Ingo Maurer Hexagonal cork lamp
Ingo Maurer’s company Design M is based in Munich and has been designing intriguing lighting for over 40 years. Ingo Maurer’s output is distinctive in form and concept. His desire to innovate with material, process and aesthetic has lead to some highly eccentric works.
Wilhelm Zanoth and Maurer designed this large table lamp in 1974. The lamp’s base and shade are made from thin slices of cork sheet veneer. The lamps simple geometric forms, natural facade and unusually large size have made it a favourite of ours, as such it is only available for hire at this time.
via Beton Brut
By Fernando Caruncho, Madrid, 2002.
By Partisans Architects. Located within the Georgian Bay, the site is a prehistoric large-scale rock formation. Contemplated research was conducted, and through the process a Grotto was set as an inspiration that would inform the design. Grottos, historically, have been known as natural or artificial caves that are embedded deep behind the curvature of streams, and thus discovered by those who would take the time to explore.
The selected concept for the Grotto prescribed a solid, simple presence on the exterior, while the interior followed dynamic air movements in curvature forms; requiring design solutions. As a result we proceeded to experiment further with the materials, and selected wood, due to its specific properties, as the primary medium.
As a free-standing sauna, the Grotto uses two high performance ovens that ensure efficiency and control. There are vents and fans in-place that allow the building to breathe seasonally and prevent rot or mold in the structure. The rest of the systems were based on controlled air flow. We used insulation on the building to not only protect its components from heating up or cooling down too quickly, but also to make the Grotto more energy efficient. - words by Partisans Architecture
Cy Twombly (1928–2011) developed a gestural vocabulary in which each line and color is infused with energy, spirituality, and meaning. Emerging as a prominent figure in the mid-1950s following extensive travels throughout Europe and North Africa, he produced works that are simultaneously personal and mythological, allowing narrative, language, and inner visions to erupt from his intimate, abstract notations.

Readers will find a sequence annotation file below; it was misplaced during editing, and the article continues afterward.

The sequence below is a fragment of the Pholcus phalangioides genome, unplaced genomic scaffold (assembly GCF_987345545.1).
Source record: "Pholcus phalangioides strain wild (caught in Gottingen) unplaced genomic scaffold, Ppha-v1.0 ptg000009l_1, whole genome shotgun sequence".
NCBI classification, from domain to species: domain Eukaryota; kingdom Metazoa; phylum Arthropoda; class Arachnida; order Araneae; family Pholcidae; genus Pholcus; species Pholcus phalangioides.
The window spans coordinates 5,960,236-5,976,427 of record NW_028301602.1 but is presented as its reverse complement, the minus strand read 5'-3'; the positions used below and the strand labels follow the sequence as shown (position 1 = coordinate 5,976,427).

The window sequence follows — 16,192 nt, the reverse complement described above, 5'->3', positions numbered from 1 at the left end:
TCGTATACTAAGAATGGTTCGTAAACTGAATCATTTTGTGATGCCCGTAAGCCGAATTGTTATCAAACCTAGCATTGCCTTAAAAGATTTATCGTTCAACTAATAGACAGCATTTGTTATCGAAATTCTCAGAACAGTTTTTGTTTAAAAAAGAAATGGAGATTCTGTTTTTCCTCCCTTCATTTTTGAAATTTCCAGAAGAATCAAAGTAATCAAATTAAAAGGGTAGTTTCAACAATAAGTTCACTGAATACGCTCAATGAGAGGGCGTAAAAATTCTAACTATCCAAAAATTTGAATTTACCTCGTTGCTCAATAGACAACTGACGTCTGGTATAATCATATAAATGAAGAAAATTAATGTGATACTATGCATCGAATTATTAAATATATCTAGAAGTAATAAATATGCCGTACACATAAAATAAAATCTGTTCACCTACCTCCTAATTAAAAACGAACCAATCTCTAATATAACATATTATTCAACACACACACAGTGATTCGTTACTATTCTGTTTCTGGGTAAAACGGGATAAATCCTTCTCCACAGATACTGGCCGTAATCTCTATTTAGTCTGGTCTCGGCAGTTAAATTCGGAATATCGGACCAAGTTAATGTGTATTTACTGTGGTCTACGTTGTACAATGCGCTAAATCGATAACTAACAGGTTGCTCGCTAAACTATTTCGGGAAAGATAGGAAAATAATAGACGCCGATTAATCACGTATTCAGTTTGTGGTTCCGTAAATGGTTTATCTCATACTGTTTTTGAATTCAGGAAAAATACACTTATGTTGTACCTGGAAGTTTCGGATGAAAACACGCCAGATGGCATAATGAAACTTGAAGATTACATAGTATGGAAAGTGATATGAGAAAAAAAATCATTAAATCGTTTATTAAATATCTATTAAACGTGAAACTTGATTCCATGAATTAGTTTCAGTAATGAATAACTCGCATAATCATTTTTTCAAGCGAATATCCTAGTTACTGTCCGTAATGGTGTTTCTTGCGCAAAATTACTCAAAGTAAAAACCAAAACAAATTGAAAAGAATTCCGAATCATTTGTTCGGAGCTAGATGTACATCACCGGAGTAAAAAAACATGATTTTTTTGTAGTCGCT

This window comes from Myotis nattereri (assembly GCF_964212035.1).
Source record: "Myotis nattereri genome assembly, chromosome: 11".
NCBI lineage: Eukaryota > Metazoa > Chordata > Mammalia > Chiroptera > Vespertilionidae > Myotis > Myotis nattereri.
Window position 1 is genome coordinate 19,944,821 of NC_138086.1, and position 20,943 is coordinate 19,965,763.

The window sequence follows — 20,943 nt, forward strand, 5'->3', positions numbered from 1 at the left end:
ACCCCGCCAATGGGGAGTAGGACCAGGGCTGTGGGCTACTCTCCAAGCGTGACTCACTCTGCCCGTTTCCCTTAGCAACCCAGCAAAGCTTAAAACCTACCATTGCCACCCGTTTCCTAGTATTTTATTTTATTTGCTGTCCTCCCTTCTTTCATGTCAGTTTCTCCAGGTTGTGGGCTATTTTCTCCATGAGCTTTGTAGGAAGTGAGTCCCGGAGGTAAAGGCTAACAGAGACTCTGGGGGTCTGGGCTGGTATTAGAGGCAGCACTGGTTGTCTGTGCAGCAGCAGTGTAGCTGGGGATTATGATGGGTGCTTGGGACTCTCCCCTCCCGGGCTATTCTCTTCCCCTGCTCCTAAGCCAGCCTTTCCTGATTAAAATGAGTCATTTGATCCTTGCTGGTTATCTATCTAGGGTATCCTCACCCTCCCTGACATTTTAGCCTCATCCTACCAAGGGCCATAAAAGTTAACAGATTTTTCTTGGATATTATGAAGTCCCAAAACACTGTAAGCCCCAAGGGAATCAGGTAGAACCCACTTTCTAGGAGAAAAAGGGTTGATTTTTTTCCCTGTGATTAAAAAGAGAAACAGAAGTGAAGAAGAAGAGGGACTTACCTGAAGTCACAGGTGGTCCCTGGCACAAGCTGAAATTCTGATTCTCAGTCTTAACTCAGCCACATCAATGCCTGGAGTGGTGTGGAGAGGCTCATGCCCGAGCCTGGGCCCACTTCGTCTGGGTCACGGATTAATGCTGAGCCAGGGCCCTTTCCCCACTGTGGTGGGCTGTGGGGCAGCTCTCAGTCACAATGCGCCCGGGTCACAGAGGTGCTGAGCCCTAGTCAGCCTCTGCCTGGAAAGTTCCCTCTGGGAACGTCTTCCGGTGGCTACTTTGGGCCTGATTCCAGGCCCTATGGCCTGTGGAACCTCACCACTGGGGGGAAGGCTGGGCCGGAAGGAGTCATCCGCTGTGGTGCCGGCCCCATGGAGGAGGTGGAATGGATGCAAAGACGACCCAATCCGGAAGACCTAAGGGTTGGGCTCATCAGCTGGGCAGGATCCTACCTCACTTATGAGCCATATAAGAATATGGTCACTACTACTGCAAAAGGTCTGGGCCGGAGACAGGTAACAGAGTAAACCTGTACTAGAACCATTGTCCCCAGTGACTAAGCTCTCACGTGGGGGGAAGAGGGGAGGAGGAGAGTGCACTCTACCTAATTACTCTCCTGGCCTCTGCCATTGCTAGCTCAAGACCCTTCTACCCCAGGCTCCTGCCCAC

Temple de Vesta
Containing the sacred fire and the Palladium, an effigy of Athena (Minerva) believed to have been brought by Aeneas from Troy, this ancient temple was built in imitation of a primitive round hut, its hearth fire symbolizing the perpetuity of the Roman State. It was not a true temple in that its space was not inaugurated, nor did it contain an image of Vesta, the goddess of the household hearth.
As the handmaidens of Vesta, the principal duty of the six Vestals was never to allow the flame to be extinguished, an arduous task in a building with a vent in the roof. There also was danger that the temple, itself, might catch fire, which it sometimes did. It was destroyed in the fire of Nero in AD 64, which reached this point in the Forum. The last time it burned, in AD 191, the temple was restored by Julia Domna, the wife of Septimius Severus.
By Urko Sanchez Architects in Mombasa, Kenya.
Christo & Jeanne-Claude
Christo and Jeanne-Claude. Palazzo Bricherasio 1998. Wrapped floors and stairway and covered windows.
Christo arrived in Paris in March 1958, after periods in Vienna and Geneva. It is not surprising that despite his lack of language skills, he quickly settled down in the city. After all, Paris was still at the centre of the international art scene at that time, even though New York was increasingly outstripping it. In Paris (and on several trips to Germany) Christo also met the protagonists of the European and American avantgarde, including Karlheinz Stockhausen, John Cage, Joseph Beuys, and Nam June Paik. Under the influence of a progressive art scene that was busily exploding all conventions, Christo began to "appropriate" everyday objects, to deprive them of their function, and, by putting them under wraps, to preserve them permanently for posterity. Even if the first works had been created as random artistic experiments, Christo soon realized that this was the beginning of an artistic career in which the transformation of everyday objects and places would become the central theme. His approach was direct, immediate, radical. - words by christojeanneclaude.net